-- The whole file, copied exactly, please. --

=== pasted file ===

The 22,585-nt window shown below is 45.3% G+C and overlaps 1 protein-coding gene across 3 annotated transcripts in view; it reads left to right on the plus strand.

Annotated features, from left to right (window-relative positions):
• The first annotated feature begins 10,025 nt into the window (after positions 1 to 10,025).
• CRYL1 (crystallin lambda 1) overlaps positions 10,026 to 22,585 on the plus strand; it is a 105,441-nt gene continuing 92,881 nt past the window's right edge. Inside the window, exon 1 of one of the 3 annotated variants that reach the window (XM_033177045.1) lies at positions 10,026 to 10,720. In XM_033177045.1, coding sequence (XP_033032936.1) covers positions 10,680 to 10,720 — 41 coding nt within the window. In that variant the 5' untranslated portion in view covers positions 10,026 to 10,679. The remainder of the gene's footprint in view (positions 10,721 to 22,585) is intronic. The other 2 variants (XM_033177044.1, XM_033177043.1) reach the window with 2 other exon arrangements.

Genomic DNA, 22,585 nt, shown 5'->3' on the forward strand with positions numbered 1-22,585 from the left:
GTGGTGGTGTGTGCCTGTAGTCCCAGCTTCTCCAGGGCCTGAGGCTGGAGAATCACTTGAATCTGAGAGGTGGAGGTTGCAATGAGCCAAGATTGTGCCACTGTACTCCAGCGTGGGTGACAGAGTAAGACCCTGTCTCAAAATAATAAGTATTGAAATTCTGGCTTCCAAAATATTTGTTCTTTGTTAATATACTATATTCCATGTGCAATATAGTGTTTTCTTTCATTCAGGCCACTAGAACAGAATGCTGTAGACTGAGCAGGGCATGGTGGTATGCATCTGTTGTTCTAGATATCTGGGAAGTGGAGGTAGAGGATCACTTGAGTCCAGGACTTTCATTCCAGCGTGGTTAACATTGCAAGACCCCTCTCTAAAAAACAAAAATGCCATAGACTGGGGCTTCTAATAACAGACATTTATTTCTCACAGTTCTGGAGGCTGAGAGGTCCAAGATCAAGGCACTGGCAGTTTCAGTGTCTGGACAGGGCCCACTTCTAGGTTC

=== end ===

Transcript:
The 22,585-nt window shown below is 45.3% G+C and overlaps 1 protein-coding gene across 3 annotated transcripts in view; it reads left to right on the plus strand.

Annotated features, from left to right (window-relative positions):
• The first annotated feature begins 10,025 nt into the window (after positions 1 to 10,025).
• CRYL1 (crystallin lambda 1) overlaps positions 10,026 to 22,585 on the plus strand; it is a 105,441-nt gene continuing 92,881 nt past the window's right edge. Inside the window, exon 1 of one of the 3 annotated variants that reach the window (XM_033177045.1) lies at positions 10,026 to 10,720. In XM_033177045.1, coding sequence (XP_033032936.1) covers positions 10,680 to 10,720 — 41 coding nt within the window. In that variant the 5' untranslated portion in view covers positions 10,026 to 10,679. The remainder of the gene's footprint in view (positions 10,721 to 22,585) is intronic. The other 2 variants (XM_033177044.1, XM_033177043.1) reach the window with 2 other exon arrangements.

Genomic DNA, 22,585 nt, shown 5'->3' on the forward strand with positions numbered 1-22,585 from the left:
GTGGTGGTGTGTGCCTGTAGTCCCAGCTTCTCCAGGGCCTGAGGCTGGAGAATCACTTGAATCTGAGAGGTGGAGGTTGCAATGAGCCAAGATTGTGCCACTGTACTCCAGCGTGGGTGACAGAGTAAGACCCTGTCTCAAAATAATAAGTATTGAAATTCTGGCTTCCAAAATATTTGTTCTTTGTTAATATACTATATTCCATGTGCAATATAGTGTTTTCTTTCATTCAGGCCACTAGAACAGAATGCTGTAGACTGAGCAGGGCATGGTGGTATGCATCTGTTGTTCTAGATATCTGGGAAGTGGAGGTAGAGGATCACTTGAGTCCAGGACTTTCATTCCAGCGTGGTTAACATTGCAAGACCCCTCTCTAAAAAACAAAAATGCCATAGACTGGGGCTTCTAATAACAGACATTTATTTCTCACAGTTCTGGAGGCTGAGAGGTCCAAGATCAAGGCACTGGCAGTTTCAGTGTCTGGACAGGGCCCACTTCTAGGTTC